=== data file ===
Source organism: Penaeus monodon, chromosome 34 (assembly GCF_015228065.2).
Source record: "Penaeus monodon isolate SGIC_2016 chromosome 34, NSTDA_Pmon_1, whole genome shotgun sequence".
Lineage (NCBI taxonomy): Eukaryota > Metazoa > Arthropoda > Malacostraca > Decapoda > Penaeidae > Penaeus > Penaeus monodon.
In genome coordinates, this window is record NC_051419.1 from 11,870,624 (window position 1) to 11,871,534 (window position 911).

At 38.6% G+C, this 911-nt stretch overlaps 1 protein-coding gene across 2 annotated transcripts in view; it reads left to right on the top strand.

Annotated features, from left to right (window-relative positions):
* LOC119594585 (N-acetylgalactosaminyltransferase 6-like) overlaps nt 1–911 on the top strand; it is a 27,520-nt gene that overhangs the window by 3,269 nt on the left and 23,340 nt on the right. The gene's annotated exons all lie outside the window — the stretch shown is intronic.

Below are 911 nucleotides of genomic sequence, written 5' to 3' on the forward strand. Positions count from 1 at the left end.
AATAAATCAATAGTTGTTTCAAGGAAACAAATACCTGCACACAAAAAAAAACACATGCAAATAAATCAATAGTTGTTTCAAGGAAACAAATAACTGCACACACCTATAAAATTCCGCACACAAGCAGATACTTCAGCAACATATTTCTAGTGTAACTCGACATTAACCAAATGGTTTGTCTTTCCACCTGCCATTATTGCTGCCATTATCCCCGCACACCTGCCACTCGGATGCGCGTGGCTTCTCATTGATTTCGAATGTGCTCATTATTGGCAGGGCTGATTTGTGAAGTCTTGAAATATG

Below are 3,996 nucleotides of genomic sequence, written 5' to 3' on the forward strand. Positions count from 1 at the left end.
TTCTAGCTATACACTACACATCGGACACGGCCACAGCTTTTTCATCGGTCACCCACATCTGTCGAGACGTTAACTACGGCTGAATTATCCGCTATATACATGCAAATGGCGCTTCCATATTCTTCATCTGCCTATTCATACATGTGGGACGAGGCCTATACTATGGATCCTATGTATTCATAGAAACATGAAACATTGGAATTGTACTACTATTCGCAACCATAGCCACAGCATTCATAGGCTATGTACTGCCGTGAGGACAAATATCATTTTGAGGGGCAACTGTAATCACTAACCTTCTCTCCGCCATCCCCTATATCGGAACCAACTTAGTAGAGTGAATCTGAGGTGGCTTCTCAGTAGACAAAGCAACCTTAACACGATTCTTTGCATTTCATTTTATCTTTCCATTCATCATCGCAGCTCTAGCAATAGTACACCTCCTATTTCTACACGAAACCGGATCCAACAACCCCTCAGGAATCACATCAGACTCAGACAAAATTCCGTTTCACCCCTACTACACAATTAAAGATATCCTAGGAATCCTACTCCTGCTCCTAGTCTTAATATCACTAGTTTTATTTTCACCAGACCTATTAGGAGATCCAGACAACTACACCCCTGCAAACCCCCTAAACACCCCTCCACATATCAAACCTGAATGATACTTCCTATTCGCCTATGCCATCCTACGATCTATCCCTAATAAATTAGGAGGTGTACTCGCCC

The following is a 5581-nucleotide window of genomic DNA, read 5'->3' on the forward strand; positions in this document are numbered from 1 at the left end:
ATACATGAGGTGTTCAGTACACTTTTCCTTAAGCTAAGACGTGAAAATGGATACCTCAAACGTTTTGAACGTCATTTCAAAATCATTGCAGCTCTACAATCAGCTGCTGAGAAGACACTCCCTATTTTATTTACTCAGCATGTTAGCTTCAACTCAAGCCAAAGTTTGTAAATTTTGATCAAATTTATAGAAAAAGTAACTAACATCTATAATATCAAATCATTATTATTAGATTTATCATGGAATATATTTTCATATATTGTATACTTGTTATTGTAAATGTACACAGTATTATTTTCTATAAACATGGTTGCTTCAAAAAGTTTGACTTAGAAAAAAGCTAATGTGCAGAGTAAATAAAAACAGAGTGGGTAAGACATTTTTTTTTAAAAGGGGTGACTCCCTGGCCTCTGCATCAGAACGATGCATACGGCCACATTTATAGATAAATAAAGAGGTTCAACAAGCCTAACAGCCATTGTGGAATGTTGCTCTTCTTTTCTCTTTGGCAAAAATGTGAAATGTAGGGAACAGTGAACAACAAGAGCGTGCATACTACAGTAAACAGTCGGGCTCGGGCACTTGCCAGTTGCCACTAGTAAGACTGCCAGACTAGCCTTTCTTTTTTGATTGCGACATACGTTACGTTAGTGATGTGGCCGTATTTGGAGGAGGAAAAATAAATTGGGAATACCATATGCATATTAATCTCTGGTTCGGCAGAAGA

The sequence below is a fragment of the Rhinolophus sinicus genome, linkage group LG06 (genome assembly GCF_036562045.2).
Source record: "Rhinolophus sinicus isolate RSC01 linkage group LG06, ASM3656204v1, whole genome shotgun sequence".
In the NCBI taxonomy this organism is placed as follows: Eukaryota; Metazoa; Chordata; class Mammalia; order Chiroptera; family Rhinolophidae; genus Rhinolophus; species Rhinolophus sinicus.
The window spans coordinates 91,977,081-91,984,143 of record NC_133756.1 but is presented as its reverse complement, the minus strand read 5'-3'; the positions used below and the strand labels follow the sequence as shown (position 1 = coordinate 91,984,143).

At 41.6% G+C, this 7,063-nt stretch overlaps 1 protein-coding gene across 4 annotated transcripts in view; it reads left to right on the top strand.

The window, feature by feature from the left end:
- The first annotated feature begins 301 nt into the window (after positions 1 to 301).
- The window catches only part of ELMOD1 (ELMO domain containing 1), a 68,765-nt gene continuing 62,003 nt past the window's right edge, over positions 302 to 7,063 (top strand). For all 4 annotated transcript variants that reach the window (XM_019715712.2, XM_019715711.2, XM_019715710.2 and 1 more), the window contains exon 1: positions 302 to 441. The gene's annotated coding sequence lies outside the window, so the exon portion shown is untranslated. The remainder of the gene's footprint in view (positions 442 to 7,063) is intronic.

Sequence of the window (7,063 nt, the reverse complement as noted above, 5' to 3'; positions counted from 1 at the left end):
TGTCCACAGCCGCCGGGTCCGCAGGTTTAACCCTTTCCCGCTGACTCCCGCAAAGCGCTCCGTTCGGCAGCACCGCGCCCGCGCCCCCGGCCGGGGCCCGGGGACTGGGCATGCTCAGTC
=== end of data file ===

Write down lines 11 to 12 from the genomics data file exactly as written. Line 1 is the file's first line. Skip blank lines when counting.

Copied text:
TTCTAGCTATACACTACACATCGGACACGGCCACAGCTTTTTCATCGGTCACCCACATCTGTCGAGACGTTAACTACGGCTGAATTATCCGCTATATACATGCAAATGGCGCTTCCATATTCTTCATCTGCCTATTCATACATGTGGGACGAGGCCTATACTATGGATCCTATGTATTCATAGAAACATGAAACATTGGAATTGTACTACTATTCGCAACCATAGCCACAGCATTCATAGGCTATGTACTGCCGTGAGGACAAATATCATTTTGAGGGGCAACTGTAATCACTAACCTTCTCTCCGCCATCCCCTATATCGGAACCAACTTAGTAGAGTGAATCTGAGGTGGCTTCTCAGTAGACAAAGCAACCTTAACACGATTCTTTGCATTTCATTTTATCTTTCCATTCATCATCGCAGCTCTAGCAATAGTACACCTCCTATTTCTACACGAAACCGGATCCAACAACCCCTCAGGAATCACATCAGACTCAGACAAAATTCCGTTTCACCCCTACTACACAATTAAAGATATCCTAGGAATCCTACTCCTGCTCCTAGTCTTAATATCACTAGTTTTATTTTCACCAGACCTATTAGGAGATCCAGACAACTACACCCCTGCAAACCCCCTAAACACCCCTCCACATATCAAACCTGAATGATACTTCCTATTCGCCTATGCCATCCTACGATCTATCCCTAATAAATTAGGAGGTGTACTCGCCC

The following is a 5581-nucleotide window of genomic DNA, read 5'->3' on the forward strand; positions in this document are numbered from 1 at the left end: